Etheridge’s voice is, of course, a thing of undeniable and, it often seems, unmatchable power. She’s often been compared to Janis Joplin and not without good reason. I have seen her perform on several occasions and have, each time, been blown away by the sheer strength and broadness of her vocal range. Watching tonight’s show, her voice seems to have acquired yet more gusto and power as she’s aged. Which, frankly, is saying something, given the astonishing vigour and intensity of the instrument she first unleashed on the world almost 25 years ago.
In the space of a single song, Etheridge’s vocals are an ever-evolving musical palette – she runs the gamut from a raucous, gut-wrenching wail of wounded agony to something altogether quieter, more subdued, personally revelatory and profoundly vulnerable. She is every bit as capable of invoking the heartache, anguish, jealousy, unfettered passion and desire that underpin two of her best-known songs, Similar Features and Bring Me Some Water, as she is singing unaccompanied by either her band or her own guitar.
It’s a rare performer than can traverse such intangible and vast emotional terrain with such conviction and resonance, but Etheridge does it with remarkable and impressive ease. Similarly noteworthy is the generosity of spirit with which Etheridge collaborates onstage with her band. Almost every song is an extended riff on the original, delivered in a manner vaguely akin to the way Bob Dylan has long approached live performances: as an opportunity to play with melodies, experiment with instrumentation and have a rollicking good time jamming with the musicians joining you onstage.
“She has always written searing and honest songs about lesbian love and desire.”
Throughout the performance, Etheridge frequently jams with all three of her band members, taking particular joy in riffing off both her guitarist and bassist, though she also often hops up beside her drummer. At one point she even momentarily drums herself, then running back down towards the front of the stage and throwing the drumsticks to the women brandishing the light-up tambourines.
In addition to being a singularly passionate vocalist, Etheridge is also a virtuosic musician. In the studio, she plays both acoustic and electric guitars, as well as banjo, piano, harmonica and mandolin. Tonight she switches between several guitars, acoustic and electric, as well as bringing out the hybrid banjo-guitar, known as a banjitar, on which she composed her latest single, the relatively subdued Falling Up.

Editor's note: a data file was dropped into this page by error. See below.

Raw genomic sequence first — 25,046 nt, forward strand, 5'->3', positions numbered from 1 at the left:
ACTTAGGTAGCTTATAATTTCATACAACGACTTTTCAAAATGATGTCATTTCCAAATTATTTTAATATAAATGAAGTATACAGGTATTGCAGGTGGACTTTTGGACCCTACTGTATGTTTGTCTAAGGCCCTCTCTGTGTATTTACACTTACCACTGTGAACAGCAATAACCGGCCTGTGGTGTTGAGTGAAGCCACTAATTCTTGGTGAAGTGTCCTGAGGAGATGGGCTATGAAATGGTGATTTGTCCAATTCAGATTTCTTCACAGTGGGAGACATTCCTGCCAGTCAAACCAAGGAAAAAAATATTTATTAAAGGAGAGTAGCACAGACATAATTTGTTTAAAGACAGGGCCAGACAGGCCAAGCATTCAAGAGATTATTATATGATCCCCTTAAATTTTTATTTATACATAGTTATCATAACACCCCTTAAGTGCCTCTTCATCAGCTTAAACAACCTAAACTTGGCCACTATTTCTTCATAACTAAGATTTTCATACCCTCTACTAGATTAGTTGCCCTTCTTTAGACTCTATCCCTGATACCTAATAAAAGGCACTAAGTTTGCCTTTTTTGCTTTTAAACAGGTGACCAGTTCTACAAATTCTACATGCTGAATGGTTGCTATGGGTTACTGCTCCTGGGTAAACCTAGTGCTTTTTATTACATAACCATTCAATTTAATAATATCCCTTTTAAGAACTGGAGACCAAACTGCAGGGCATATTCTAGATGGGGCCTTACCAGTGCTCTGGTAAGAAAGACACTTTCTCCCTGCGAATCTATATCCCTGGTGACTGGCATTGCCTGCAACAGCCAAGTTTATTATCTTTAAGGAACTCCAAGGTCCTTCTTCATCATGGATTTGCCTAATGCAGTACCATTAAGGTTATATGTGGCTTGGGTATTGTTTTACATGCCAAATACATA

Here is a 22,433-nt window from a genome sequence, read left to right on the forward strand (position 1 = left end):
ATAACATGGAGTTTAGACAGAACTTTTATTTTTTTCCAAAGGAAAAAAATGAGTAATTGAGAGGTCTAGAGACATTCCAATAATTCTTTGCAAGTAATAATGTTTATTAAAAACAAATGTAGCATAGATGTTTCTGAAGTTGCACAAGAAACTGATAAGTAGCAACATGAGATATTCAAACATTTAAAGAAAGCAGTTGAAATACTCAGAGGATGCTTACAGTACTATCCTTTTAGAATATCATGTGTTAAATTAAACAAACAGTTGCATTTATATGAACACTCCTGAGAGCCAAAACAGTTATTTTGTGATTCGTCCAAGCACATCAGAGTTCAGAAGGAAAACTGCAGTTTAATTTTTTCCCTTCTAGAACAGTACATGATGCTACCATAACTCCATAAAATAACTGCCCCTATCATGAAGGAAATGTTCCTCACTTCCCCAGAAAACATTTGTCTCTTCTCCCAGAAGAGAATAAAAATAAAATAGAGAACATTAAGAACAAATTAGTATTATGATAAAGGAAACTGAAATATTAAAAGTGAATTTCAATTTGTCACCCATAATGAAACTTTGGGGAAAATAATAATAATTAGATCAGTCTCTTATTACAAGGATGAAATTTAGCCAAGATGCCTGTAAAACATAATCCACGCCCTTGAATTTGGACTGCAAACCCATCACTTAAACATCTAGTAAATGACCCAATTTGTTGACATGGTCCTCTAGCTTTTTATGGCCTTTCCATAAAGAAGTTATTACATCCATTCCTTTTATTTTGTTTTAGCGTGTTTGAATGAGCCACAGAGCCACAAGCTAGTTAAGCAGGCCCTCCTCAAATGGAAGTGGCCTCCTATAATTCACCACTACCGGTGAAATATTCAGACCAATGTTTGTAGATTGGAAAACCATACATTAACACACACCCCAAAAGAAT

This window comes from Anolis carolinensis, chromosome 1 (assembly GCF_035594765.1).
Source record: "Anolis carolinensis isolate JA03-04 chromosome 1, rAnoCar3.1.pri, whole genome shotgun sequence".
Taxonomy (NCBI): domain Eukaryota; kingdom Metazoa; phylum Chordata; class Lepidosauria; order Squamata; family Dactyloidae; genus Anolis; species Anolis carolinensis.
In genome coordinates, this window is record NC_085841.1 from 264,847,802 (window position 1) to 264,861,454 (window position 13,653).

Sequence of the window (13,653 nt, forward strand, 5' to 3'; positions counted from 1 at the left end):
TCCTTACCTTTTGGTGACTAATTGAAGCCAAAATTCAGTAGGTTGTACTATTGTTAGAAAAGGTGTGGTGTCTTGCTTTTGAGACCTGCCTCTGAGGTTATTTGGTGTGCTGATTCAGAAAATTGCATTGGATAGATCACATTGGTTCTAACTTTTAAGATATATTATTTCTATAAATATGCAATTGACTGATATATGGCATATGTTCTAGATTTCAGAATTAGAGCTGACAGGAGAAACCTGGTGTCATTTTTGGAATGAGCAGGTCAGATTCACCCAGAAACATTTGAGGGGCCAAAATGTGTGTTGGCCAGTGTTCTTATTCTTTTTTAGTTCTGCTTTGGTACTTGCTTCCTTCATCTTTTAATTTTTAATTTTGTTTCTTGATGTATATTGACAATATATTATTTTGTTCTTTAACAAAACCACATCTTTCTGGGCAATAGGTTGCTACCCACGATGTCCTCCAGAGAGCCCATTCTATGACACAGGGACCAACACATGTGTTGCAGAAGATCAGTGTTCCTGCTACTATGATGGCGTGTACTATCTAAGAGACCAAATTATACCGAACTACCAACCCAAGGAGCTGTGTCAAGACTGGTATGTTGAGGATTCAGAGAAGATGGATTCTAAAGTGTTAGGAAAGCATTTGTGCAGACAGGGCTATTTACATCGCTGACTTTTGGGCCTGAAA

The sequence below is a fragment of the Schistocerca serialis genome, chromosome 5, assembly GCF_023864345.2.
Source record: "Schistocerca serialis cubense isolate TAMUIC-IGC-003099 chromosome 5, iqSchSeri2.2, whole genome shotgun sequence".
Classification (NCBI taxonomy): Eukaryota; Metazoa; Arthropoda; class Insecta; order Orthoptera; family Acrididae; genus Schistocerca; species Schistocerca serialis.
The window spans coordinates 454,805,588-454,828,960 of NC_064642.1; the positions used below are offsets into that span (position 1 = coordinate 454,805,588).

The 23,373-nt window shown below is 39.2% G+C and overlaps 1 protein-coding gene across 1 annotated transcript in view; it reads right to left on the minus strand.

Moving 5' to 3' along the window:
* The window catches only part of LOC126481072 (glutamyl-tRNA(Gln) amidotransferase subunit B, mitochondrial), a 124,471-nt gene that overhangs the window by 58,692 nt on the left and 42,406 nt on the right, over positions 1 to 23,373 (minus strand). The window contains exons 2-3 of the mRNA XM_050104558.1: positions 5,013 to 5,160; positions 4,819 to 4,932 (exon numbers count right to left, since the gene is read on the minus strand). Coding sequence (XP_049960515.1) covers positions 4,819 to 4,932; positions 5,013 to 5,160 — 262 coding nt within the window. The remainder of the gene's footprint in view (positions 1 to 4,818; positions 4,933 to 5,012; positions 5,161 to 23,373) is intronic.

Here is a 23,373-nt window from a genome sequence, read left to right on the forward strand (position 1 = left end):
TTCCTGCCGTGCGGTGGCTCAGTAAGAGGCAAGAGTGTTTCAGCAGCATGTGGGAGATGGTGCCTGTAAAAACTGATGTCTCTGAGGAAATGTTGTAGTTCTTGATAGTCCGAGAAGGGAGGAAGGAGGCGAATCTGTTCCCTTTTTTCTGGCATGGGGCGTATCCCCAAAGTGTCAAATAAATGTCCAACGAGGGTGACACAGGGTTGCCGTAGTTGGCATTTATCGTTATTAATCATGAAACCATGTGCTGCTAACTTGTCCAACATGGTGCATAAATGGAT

As the main set drew to a close with a blistering rendition of Bring Me Some Water, Etheridge exited the stage, her obvious gratitude for the crowd’s whistles and lengthy, thunderous applause evident on her face. She returns moments later to deliver as her encore the song she once described as “one of my best and the one that, when I perform it live, is a transforming song for both the audience and me.”
That song is Like I Do and it remains, all these years later, as vital and immediate as it was when she first recorded and released it. Etheridge plows her way through it, playing the hell out of her guitar and jamming with her band for almost ten solid minutes while still offering up a vocal that is as searing as it is impassioned. Though her time onstage seems to have sped by much too quickly, the crowd leaves sated. We’re all a little enraptured, still spellbound and slightly in awe, I think, of what we’ve just witnessed as we spill out the doors and down the venue’s staircases.
We live in an age of seemingly copious superlatives. So copious, in fact, that I often wonder as I write whether their true meaning is somehow diminished by the sheer frequency with which they’re invoked. Still, make no mistake: Etheridge is a performer par excellence and one thoroughly deserving of every accolade she receives and every superlative linked to her name.
Tonight’s show was many things – affecting, stirring, visceral and unforgettable – but, above all else, it was a rare opportunity to witness a musician at the height of her not inconsiderable musical powers. Passionate, talented and musically intransigent, we can but hope its not another 16 years before Melissa Etheridge graces Australian stages again.
Melissa Etheridge plays two sold-out shows at the Sydney Opera House tonight (Wednesday July 11) and Thursday 12 July. She then plays Canberra’s Royal Theatre on Saturday 14 July (Tickets: Ticketek 132 489 or www.ticketek.com.au), Melbourne’s The Plenary on Sunday 15 July (Tickets: Ticketmaster 136 100 or www.ticketmaster.com.au), Adelaide’s AEC Theatre on Tuesday 17 July (Tickets: Ticketek 132 489 or www.ticketek.com.au) and Perth’s Riverside Theatre on Friday 20 July (Tickets: 132 849 or www.ticketek.com.au)